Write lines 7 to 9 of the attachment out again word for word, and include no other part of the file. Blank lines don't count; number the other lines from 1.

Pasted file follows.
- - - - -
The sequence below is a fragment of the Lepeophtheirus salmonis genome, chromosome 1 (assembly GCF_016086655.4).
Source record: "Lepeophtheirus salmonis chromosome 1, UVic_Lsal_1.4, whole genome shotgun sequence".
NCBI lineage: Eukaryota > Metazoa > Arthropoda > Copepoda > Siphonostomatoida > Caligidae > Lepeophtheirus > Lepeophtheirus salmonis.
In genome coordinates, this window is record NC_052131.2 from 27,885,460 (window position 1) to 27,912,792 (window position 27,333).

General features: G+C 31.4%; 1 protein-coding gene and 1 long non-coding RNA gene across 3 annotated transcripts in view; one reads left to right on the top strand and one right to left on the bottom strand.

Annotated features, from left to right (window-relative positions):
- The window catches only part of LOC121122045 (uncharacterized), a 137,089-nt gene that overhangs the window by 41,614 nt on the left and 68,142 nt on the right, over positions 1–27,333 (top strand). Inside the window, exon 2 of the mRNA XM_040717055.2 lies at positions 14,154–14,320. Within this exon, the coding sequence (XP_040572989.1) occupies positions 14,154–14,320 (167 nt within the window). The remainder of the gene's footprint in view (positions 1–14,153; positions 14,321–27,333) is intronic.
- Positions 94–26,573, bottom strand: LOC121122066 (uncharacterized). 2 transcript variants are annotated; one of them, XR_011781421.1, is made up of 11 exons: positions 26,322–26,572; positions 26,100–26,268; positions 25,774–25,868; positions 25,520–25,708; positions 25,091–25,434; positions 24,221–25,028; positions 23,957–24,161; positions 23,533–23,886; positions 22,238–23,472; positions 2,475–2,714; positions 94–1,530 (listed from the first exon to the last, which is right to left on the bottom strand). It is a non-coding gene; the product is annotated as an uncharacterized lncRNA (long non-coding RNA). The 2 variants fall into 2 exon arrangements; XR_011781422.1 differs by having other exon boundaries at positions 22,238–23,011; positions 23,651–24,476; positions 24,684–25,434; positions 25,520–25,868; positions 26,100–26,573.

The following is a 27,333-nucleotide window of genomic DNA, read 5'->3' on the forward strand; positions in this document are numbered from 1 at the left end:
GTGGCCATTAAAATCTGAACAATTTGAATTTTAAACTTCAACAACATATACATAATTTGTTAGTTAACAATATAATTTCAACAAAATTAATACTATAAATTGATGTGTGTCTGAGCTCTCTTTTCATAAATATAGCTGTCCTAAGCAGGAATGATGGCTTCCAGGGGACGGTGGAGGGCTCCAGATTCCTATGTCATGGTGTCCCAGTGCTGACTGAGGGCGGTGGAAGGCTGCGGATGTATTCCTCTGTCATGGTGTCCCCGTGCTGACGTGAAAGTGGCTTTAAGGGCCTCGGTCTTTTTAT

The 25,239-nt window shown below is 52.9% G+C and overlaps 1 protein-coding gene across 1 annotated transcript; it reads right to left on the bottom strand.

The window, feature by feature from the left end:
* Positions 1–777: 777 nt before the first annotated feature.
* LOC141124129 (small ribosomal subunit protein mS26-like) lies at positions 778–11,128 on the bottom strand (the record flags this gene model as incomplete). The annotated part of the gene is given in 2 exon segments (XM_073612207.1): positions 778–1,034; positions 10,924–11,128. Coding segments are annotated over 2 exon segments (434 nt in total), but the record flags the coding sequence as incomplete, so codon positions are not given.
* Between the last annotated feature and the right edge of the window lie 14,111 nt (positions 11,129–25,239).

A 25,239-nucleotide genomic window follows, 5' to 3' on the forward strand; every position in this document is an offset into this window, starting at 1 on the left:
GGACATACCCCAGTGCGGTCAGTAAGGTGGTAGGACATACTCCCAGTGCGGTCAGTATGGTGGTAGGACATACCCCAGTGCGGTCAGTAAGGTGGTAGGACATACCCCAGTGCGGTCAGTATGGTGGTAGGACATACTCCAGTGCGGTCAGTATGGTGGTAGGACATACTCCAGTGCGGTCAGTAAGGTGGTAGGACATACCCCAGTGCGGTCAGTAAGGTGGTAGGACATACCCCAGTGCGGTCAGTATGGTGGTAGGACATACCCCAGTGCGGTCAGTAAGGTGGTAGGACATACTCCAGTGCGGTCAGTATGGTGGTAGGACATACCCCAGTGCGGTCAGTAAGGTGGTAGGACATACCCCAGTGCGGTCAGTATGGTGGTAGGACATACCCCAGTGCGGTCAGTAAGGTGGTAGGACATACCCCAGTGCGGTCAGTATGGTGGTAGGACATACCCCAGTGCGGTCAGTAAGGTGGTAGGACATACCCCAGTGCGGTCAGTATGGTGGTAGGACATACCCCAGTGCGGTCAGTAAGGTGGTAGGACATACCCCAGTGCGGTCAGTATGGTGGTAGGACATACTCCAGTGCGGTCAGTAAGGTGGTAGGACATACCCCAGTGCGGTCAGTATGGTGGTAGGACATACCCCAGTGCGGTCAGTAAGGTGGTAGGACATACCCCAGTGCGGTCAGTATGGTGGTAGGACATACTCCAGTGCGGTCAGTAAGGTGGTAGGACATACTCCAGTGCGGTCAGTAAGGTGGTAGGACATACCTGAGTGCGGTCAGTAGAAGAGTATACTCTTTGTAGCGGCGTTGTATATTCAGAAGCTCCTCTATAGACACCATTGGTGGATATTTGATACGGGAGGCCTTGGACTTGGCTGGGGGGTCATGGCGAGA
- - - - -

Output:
- The window catches only part of LOC121122045 (uncharacterized), a 137,089-nt gene that overhangs the window by 41,614 nt on the left and 68,142 nt on the right, over positions 1–27,333 (top strand). Inside the window, exon 2 of the mRNA XM_040717055.2 lies at positions 14,154–14,320. Within this exon, the coding sequence (XP_040572989.1) occupies positions 14,154–14,320 (167 nt within the window). The remainder of the gene's footprint in view (positions 1–14,153; positions 14,321–27,333) is intronic.
- Positions 94–26,573, bottom strand: LOC121122066 (uncharacterized). 2 transcript variants are annotated; one of them, XR_011781421.1, is made up of 11 exons: positions 26,322–26,572; positions 26,100–26,268; positions 25,774–25,868; positions 25,520–25,708; positions 25,091–25,434; positions 24,221–25,028; positions 23,957–24,161; positions 23,533–23,886; positions 22,238–23,472; positions 2,475–2,714; positions 94–1,530 (listed from the first exon to the last, which is right to left on the bottom strand). It is a non-coding gene; the product is annotated as an uncharacterized lncRNA (long non-coding RNA). The 2 variants fall into 2 exon arrangements; XR_011781422.1 differs by having other exon boundaries at positions 22,238–23,011; positions 23,651–24,476; positions 24,684–25,434; positions 25,520–25,868; positions 26,100–26,573.

The following is a 27,333-nucleotide window of genomic DNA, read 5'->3' on the forward strand; positions in this document are numbered from 1 at the left end: